PROPERTY CLINIC: Do my neighbors need planning permission for their new fence blocking the bathroom window in my ground floor apartment?
- Homeowners can do some minor work without a building permit
- In terms of building permits, new fences cannot exceed two meters in height
- We talk to a planning expert about your options for filing a complaint
I live in a ground floor flat in Walthamstow in East London. The back garden of my apartment is divided between me and the apartment above so that their part of the garden is outside my bathroom window.
The neighbors put up a fence right outside my bathroom window saying our window is affecting their privacy, but our window is frosted glass and we only open it for ventilation etc. Surely they need a building permit for that?
In terms of building permits, new fences must not exceed two meters in height
Myra Butterworth, MailOnline property expert, replies: I am sorry to learn of your situation. It must have been a shock to find a new fence just outside your bathroom window.
In addition to blocking sight, it can block light. We talk to a town planning expert to see if planning permission was needed and where you might be able to go from here.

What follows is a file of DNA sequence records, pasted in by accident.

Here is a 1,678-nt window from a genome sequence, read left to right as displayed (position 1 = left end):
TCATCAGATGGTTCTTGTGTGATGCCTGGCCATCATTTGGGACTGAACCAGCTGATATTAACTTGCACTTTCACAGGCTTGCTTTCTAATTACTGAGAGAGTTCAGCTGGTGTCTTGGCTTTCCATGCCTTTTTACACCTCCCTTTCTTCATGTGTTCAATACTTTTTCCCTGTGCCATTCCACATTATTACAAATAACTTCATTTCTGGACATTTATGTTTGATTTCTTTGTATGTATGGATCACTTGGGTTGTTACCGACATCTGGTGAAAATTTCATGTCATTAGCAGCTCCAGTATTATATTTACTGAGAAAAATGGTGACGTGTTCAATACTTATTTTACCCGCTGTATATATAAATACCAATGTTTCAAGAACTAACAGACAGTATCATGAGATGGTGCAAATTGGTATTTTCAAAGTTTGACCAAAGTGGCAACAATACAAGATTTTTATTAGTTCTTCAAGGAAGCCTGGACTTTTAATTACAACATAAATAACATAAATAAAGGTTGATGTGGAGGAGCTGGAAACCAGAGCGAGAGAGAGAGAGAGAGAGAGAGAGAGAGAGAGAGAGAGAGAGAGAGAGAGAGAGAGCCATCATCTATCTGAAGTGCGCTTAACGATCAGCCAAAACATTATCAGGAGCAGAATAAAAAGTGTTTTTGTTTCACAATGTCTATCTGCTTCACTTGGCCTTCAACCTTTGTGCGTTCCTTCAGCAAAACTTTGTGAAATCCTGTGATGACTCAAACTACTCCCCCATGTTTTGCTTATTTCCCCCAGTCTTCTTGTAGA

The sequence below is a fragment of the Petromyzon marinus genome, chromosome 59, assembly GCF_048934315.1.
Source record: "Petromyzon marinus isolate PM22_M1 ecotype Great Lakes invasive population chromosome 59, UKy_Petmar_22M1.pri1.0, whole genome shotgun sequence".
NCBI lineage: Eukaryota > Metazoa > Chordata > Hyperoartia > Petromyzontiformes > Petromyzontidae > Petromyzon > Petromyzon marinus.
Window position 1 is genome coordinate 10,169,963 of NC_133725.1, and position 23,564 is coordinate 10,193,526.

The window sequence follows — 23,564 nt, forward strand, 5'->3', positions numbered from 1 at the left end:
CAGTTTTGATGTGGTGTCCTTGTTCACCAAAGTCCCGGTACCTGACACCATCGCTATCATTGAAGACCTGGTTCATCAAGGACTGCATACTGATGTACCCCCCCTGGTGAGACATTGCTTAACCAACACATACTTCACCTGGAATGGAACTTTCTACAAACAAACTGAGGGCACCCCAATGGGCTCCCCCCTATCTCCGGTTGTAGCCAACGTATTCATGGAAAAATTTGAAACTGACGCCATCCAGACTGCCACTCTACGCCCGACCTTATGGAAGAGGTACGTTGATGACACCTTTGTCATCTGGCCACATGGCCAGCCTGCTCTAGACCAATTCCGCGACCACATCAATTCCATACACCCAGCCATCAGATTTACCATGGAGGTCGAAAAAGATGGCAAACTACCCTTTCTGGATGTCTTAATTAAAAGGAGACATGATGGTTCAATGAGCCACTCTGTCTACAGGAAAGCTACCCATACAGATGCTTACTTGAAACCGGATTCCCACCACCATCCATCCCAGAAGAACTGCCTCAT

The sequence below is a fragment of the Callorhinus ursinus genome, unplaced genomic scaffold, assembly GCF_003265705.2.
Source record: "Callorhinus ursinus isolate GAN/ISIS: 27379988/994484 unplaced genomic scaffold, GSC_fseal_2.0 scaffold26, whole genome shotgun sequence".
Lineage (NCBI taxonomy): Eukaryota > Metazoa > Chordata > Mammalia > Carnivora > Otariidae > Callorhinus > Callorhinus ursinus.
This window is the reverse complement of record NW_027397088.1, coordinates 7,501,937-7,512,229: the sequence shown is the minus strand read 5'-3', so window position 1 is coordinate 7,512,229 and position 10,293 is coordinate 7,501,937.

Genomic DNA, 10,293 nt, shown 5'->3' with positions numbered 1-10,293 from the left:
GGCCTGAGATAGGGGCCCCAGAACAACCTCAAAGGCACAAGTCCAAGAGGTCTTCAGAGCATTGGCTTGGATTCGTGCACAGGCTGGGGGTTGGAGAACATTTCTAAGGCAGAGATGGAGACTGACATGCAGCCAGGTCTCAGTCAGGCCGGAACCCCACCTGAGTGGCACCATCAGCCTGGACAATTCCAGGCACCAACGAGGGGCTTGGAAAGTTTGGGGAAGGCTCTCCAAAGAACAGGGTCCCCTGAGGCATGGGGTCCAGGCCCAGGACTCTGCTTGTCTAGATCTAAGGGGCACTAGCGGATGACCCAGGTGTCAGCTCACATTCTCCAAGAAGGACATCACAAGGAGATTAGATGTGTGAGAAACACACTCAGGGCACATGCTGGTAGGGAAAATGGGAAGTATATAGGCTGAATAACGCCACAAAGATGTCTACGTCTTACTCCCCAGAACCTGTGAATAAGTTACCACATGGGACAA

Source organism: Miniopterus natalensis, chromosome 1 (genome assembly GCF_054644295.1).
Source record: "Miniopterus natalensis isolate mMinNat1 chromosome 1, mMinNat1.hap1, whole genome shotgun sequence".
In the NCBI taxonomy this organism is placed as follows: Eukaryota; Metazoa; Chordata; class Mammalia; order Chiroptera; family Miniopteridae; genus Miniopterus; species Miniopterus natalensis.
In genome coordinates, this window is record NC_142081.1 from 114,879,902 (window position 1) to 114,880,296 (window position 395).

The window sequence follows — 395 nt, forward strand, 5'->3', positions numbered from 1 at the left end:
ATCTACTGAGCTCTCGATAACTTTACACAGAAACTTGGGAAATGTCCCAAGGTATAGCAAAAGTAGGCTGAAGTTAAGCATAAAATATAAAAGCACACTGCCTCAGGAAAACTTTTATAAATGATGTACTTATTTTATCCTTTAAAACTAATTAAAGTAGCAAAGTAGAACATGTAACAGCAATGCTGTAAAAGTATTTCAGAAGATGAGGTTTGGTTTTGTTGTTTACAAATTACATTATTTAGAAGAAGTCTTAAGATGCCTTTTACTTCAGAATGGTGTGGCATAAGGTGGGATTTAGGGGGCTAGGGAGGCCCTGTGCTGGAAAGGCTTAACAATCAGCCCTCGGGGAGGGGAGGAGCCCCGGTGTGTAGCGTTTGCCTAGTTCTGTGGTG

Martin Gaine, approved urban planner, answers: Landlords have what is called Permitted Development Rights (PDRs). These allow them to carry out certain small-scale and minor works without the need for planning permission.
One of these rights allows for the erection of a fence, wall or similar – the only real requirement is that it must not exceed two meters in height (one meter if close to the street) .
The first thing to do is to check the height of this fence.
Owners can carry out minor and small-scale works without planning permission
If it’s less than two meters tall, I don’t think you can do much planning-wise. It is likely that the fence is legal and does not require any type of planning permission.
It may seem crazy that the planning system allows neighbors to block each other’s windows, but the authors of the permitted development rights probably did not imagine that the right to build a fence would be used in this way.
However, there may be another legal remedy, outside of the planning system, that can help you.
For example, you may have a “right to light” through your window, a form of legal easement that could prevent your neighbor from blocking your light.
A right of light can be established if the light has been cleared for a period of 20 years and you may be able to get an injunction against the fence or some sort of compensation.
Contact a lawyer or law consultant in light for advice tailored to your situation.
Martin Gaine is a Chartered Planner and author of “How to Get Planning Permission – Insider’s Secrets”